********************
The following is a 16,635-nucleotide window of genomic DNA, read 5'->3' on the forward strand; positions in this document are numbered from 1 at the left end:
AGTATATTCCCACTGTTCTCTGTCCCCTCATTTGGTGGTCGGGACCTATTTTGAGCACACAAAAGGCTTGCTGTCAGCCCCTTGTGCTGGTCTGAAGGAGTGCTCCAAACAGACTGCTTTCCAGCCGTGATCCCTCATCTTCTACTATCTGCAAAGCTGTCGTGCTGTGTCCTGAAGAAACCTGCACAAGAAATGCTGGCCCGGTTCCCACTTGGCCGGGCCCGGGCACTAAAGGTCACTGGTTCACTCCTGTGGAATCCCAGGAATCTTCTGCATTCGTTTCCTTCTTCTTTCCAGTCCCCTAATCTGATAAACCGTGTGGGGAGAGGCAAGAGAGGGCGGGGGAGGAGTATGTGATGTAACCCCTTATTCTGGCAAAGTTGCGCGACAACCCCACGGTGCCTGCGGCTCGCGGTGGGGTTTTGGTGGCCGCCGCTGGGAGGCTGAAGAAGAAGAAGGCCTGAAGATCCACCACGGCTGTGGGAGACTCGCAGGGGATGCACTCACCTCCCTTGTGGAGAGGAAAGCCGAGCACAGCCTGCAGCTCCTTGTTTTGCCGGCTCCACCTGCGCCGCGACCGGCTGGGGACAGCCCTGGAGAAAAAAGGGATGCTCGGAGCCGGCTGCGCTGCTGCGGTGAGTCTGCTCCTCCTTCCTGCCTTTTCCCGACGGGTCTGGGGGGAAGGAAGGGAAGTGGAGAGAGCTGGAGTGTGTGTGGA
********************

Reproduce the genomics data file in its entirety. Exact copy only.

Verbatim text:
The following is a 16,635-nucleotide window of genomic DNA, read 5'->3' on the forward strand; positions in this document are numbered from 1 at the left end:
AGTATATTCCCACTGTTCTCTGTCCCCTCATTTGGTGGTCGGGACCTATTTTGAGCACACAAAAGGCTTGCTGTCAGCCCCTTGTGCTGGTCTGAAGGAGTGCTCCAAACAGACTGCTTTCCAGCCGTGATCCCTCATCTTCTACTATCTGCAAAGCTGTCGTGCTGTGTCCTGAAGAAACCTGCACAAGAAATGCTGGCCCGGTTCCCACTTGGCCGGGCCCGGGCACTAAAGGTCACTGGTTCACTCCTGTGGAATCCCAGGAATCTTCTGCATTCGTTTCCTTCTTCTTTCCAGTCCCCTAATCTGATAAACCGTGTGGGGAGAGGCAAGAGAGGGCGGGGGAGGAGTATGTGATGTAACCCCTTATTCTGGCAAAGTTGCGCGACAACCCCACGGTGCCTGCGGCTCGCGGTGGGGTTTTGGTGGCCGCCGCTGGGAGGCTGAAGAAGAAGAAGGCCTGAAGATCCACCACGGCTGTGGGAGACTCGCAGGGGATGCACTCACCTCCCTTGTGGAGAGGAAAGCCGAGCACAGCCTGCAGCTCCTTGTTTTGCCGGCTCCACCTGCGCCGCGACCGGCTGGGGACAGCCCTGGAGAAAAAAGGGATGCTCGGAGCCGGCTGCGCTGCTGCGGTGAGTCTGCTCCTCCTTCCTGCCTTTTCCCGACGGGTCTGGGGGGAAGGAAGGGAAGTGGAGAGAGCTGGAGTGTGTGTGGA